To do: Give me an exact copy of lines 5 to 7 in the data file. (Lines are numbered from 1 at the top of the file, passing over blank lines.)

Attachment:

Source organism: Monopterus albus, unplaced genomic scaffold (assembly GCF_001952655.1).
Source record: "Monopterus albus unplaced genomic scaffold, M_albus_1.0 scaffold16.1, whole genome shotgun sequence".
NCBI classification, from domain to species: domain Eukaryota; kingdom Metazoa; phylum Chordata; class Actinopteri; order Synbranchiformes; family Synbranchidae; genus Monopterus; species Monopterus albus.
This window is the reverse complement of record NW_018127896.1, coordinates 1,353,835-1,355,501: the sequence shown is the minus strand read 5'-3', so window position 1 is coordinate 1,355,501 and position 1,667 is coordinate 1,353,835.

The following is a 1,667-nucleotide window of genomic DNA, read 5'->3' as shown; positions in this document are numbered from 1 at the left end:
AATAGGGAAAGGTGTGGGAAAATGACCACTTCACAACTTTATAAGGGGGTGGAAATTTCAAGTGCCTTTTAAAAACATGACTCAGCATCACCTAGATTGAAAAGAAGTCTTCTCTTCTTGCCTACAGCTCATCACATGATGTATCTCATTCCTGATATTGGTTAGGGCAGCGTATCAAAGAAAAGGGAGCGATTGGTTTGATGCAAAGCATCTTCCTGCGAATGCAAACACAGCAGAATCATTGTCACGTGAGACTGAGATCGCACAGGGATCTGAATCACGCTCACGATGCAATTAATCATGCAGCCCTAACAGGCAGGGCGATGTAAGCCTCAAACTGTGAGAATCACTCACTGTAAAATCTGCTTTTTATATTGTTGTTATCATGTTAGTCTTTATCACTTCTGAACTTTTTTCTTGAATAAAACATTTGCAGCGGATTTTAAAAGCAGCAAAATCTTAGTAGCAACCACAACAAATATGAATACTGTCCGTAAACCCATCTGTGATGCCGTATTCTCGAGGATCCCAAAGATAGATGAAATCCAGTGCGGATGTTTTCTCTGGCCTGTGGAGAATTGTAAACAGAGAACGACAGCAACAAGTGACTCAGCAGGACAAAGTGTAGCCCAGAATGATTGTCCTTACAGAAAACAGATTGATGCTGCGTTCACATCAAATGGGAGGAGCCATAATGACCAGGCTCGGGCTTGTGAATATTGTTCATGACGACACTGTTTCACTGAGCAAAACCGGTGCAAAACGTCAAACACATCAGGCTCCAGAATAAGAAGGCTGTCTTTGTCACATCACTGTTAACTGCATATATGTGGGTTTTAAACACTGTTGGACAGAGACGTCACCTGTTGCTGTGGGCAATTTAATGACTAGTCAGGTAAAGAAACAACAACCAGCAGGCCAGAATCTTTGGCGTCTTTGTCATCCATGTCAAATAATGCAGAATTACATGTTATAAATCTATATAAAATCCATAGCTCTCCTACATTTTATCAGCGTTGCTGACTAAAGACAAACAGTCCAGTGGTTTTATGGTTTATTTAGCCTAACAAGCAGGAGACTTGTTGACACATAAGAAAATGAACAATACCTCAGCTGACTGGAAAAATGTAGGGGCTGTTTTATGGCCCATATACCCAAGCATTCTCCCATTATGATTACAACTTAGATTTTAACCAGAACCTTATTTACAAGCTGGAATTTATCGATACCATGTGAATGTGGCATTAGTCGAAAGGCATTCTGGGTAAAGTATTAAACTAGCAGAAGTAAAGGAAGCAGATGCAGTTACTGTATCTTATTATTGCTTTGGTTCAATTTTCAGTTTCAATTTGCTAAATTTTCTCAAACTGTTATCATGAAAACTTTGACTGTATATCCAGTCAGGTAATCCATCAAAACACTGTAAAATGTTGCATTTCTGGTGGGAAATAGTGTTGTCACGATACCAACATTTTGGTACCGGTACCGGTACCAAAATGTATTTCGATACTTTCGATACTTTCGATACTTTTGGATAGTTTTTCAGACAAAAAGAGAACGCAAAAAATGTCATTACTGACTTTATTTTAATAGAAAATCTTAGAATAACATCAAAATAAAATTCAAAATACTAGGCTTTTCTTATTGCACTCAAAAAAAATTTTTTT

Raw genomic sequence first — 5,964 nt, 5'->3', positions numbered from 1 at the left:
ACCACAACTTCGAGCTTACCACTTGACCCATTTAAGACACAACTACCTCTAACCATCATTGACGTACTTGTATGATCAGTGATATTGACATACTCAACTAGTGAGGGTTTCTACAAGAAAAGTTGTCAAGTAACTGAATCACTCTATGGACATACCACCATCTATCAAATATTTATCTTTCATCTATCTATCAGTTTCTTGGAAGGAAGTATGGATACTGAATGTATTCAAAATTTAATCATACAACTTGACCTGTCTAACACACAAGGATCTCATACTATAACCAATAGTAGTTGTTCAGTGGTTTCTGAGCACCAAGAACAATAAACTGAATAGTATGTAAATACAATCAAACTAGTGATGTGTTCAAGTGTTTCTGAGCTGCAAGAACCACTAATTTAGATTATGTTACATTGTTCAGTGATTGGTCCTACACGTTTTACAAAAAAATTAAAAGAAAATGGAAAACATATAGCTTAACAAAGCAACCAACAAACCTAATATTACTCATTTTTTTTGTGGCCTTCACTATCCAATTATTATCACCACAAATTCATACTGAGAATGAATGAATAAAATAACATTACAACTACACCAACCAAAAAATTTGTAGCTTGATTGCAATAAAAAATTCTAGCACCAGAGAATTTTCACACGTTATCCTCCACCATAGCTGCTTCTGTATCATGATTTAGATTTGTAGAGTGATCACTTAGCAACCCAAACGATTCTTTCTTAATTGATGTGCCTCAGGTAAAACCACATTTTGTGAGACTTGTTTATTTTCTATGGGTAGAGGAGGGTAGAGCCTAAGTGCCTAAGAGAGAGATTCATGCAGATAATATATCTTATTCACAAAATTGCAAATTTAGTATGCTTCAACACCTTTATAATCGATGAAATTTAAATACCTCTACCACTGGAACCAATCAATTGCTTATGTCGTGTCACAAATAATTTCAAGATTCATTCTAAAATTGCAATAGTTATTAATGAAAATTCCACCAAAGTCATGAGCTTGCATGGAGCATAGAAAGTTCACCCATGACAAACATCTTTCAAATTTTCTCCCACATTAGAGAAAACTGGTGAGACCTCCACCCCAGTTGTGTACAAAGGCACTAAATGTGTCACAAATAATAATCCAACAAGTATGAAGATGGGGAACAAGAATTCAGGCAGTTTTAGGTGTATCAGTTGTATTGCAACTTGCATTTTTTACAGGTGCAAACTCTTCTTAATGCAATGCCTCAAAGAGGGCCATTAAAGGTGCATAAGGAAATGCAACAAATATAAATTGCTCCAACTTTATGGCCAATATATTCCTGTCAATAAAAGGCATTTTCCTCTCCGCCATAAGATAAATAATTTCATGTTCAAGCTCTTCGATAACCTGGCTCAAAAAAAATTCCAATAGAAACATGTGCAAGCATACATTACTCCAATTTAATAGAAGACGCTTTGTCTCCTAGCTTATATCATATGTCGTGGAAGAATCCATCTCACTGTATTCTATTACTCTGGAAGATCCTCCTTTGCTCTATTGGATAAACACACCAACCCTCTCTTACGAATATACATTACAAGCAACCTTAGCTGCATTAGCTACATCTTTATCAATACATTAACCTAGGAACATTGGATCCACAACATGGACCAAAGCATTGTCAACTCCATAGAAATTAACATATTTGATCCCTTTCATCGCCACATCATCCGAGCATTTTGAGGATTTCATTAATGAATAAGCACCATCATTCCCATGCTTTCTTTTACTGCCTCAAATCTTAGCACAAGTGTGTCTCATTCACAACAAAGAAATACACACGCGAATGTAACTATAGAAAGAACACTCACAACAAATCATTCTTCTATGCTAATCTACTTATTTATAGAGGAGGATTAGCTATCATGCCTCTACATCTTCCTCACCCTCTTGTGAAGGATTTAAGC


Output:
The following is a 1,667-nucleotide window of genomic DNA, read 5'->3' as shown; positions in this document are numbered from 1 at the left end:
AATAGGGAAAGGTGTGGGAAAATGACCACTTCACAACTTTATAAGGGGGTGGAAATTTCAAGTGCCTTTTAAAAACATGACTCAGCATCACCTAGATTGAAAAGAAGTCTTCTCTTCTTGCCTACAGCTCATCACATGATGTATCTCATTCCTGATATTGGTTAGGGCAGCGTATCAAAGAAAAGGGAGCGATTGGTTTGATGCAAAGCATCTTCCTGCGAATGCAAACACAGCAGAATCATTGTCACGTGAGACTGAGATCGCACAGGGATCTGAATCACGCTCACGATGCAATTAATCATGCAGCCCTAACAGGCAGGGCGATGTAAGCCTCAAACTGTGAGAATCACTCACTGTAAAATCTGCTTTTTATATTGTTGTTATCATGTTAGTCTTTATCACTTCTGAACTTTTTTCTTGAATAAAACATTTGCAGCGGATTTTAAAAGCAGCAAAATCTTAGTAGCAACCACAACAAATATGAATACTGTCCGTAAACCCATCTGTGATGCCGTATTCTCGAGGATCCCAAAGATAGATGAAATCCAGTGCGGATGTTTTCTCTGGCCTGTGGAGAATTGTAAACAGAGAACGACAGCAACAAGTGACTCAGCAGGACAAAGTGTAGCCCAGAATGATTGTCCTTACAGAAAACAGATTGATGCTGCGTTCACATCAAATGGGAGGAGCCATAATGACCAGGCTCGGGCTTGTGAATATTGTTCATGACGACACTGTTTCACTGAGCAAAACCGGTGCAAAACGTCAAACACATCAGGCTCCAGAATAAGAAGGCTGTCTTTGTCACATCACTGTTAACTGCATATATGTGGGTTTTAAACACTGTTGGACAGAGACGTCACCTGTTGCTGTGGGCAATTTAATGACTAGTCAGGTAAAGAAACAACAACCAGCAGGCCAGAATCTTTGGCGTCTTTGTCATCCATGTCAAATAATGCAGAATTACATGTTATAAATCTATATAAAATCCATAGCTCTCCTACATTTTATCAGCGTTGCTGACTAAAGACAAACAGTCCAGTGGTTTTATGGTTTATTTAGCCTAACAAGCAGGAGACTTGTTGACACATAAGAAAATGAACAATACCTCAGCTGACTGGAAAAATGTAGGGGCTGTTTTATGGCCCATATACCCAAGCATTCTCCCATTATGATTACAACTTAGATTTTAACCAGAACCTTATTTACAAGCTGGAATTTATCGATACCATGTGAATGTGGCATTAGTCGAAAGGCATTCTGGGTAAAGTATTAAACTAGCAGAAGTAAAGGAAGCAGATGCAGTTACTGTATCTTATTATTGCTTTGGTTCAATTTTCAGTTTCAATTTGCTAAATTTTCTCAAACTGTTATCATGAAAACTTTGACTGTATATCCAGTCAGGTAATCCATCAAAACACTGTAAAATGTTGCATTTCTGGTGGGAAATAGTGTTGTCACGATACCAACATTTTGGTACCGGTACCGGTACCAAAATGTATTTCGATACTTTCGATACTTTCGATACTTTTGGATAGTTTTTCAGACAAAAAGAGAACGCAAAAAATGTCATTACTGACTTTATTTTAATAGAAAATCTTAGAATAACATCAAAATAAAATTCAAAATACTAGGCTTTTCTTATTGCACTCAAAAAAAATTTTTTT

Raw genomic sequence first — 5,964 nt, 5'->3', positions numbered from 1 at the left: